Aramco’s shares are owned by the Public Investment Fund, and the company bought the 70% share that the fund owned for $69.1bn.
Aramco is the largest oil company in the world, so it can do that, especially that the PIF needs cash to expand its acquisition of global assets, and prepare for the sale of 5% of Aramco in 2021.
Meanwhile, ratings companies are having a field trying to solve the puzzle ahead of bond buyers’ attempt at funding the $10bn issues Aramco plans to release
S&P Global Ratings
S&P Global Ratings sees Saudi Aramco's acquisition of a majority stake in Saudi Basic Industries Corp. (SABIC; A-/Stable/A-2), the world's fourth largest chemicals company, as a strategic move by Saudi Aramco to expand its downstream operations.
“We believe the deal will help add value to the crude oil it produces and expand its petrochemicals business, where demand is increasing faster than for crude oil,” said S&P.
“The transaction remains subject to certain closing conditions. The sale should also facilitate strategic investments by PIF, which is a core vehicle for the government's broader economic diversification plan.”
Aramco most profitable company
Quoting credit ratings agency Moody’s Investors Services, The Guardian said Saudi Aramco made $111.1bn in 2018 profits to overtake Apple (profit of $59.5bn in 2018) on revenues of $355.9bn last year, as it produced 10.3m barrels per day of crude oil.
"It means the company made more than four times the profits of other oil industry rivals last year, including the Anglo-Dutch company Royal Dutch Shell, which made $23bn, and the US firm Exxon Mobil, which made $21bn," said the Guardian.
Saudi Aramco gets rated
Saudi Aramco, the world’s top oil producer, has been rated A+ by Fitch in its first-ever credit rating, ahead of the state oil giant’s first global bond, according to Reuters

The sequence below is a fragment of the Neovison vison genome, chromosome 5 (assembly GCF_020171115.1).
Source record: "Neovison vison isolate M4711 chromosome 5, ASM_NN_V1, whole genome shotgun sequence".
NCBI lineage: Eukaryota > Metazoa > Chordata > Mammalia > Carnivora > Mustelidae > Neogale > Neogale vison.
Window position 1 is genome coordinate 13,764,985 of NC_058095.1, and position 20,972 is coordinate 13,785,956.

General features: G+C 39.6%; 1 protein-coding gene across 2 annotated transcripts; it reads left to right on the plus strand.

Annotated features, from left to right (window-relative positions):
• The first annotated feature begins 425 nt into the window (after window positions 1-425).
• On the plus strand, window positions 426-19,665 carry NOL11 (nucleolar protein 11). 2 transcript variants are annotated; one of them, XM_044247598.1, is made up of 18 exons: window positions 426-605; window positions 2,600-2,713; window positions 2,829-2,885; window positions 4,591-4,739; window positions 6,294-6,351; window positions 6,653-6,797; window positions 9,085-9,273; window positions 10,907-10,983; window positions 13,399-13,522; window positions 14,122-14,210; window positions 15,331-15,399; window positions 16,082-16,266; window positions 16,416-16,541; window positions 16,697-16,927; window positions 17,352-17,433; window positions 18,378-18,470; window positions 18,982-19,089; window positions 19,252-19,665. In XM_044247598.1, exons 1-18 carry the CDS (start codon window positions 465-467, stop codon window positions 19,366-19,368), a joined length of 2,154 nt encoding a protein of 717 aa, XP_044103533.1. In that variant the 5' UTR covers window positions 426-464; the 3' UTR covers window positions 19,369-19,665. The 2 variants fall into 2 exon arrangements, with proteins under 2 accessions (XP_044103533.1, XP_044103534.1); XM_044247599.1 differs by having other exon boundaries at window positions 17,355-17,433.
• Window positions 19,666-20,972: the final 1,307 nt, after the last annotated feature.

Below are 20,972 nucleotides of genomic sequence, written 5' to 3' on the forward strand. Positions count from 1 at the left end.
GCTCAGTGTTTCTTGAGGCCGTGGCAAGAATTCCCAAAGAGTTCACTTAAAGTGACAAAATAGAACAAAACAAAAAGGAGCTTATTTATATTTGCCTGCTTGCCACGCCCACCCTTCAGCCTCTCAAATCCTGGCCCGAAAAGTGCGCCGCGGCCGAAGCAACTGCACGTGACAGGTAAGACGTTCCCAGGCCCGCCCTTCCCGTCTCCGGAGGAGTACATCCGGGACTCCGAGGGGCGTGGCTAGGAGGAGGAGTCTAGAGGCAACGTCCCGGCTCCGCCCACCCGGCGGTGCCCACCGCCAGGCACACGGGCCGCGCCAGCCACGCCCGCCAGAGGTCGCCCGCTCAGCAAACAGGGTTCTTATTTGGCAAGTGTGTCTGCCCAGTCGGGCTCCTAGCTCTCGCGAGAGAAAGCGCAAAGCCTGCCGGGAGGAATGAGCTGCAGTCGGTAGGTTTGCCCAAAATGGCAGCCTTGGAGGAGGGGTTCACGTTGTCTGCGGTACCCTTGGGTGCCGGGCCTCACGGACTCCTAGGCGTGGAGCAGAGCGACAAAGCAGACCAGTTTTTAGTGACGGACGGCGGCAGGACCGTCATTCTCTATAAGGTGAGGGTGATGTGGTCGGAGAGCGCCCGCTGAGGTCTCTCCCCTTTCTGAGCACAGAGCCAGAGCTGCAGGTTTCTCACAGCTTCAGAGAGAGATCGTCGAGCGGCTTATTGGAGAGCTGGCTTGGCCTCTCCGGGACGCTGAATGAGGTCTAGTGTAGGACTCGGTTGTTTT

Aramco generated earnings before interest, tax and depreciation (EBITDA) of $224 billion in 2018, Fitch said on Monday, surpassing ExxonMobil, the world’s largest listed oil firm.
“Aramco intends to issue its first U.S. dollar-denominated bonds, expected to be for at least $10 billion, in the second quarter to help finance its acquisition of a stake in SABIC, the world’s fourth-largest petrochemicals maker,” said Reuters.
“The Saudi oil producer is expected to start meeting bond investors this week,” sources familiar with the matter told Reuters.
Credit ratings allow investors to compare and assess the credit quality of bond issuers and their debt securities, and are important in determining how much borrowers have to pay.
As a standalone business, Aramco could outweigh its international peers, but most of its assets are in Saudi Arabia and it is tightly linked to Saudi Arabia’s economic policies.
National oil companies are generally rated at the same level as or slightly lower than their governments.
“Saudi Aramco’s rating is constrained by that of Saudi Arabia (A+/Stable). This reflects the influence the state exerts on the company through taxation and dividends, as well as regulating the level of production in line with its OPEC commitments,” Fitch said.
The rating agency said it put Saudi Aramco’s “standalone credit profile (at) ‘AA+’”.
Aramco is still by far the world’s biggest oil producing company, ahead of regional peers like Abu Dhabi National Oil Company (ADNOC) and listed oil majors Shell, Total and BP, Fitch said.
“In 2018, its (Aramco’s) liquids production and its total hydrocarbon production averaged 11.6 million and 13.6 million barrels of oil equivalent per day, respectively,” Fitch said.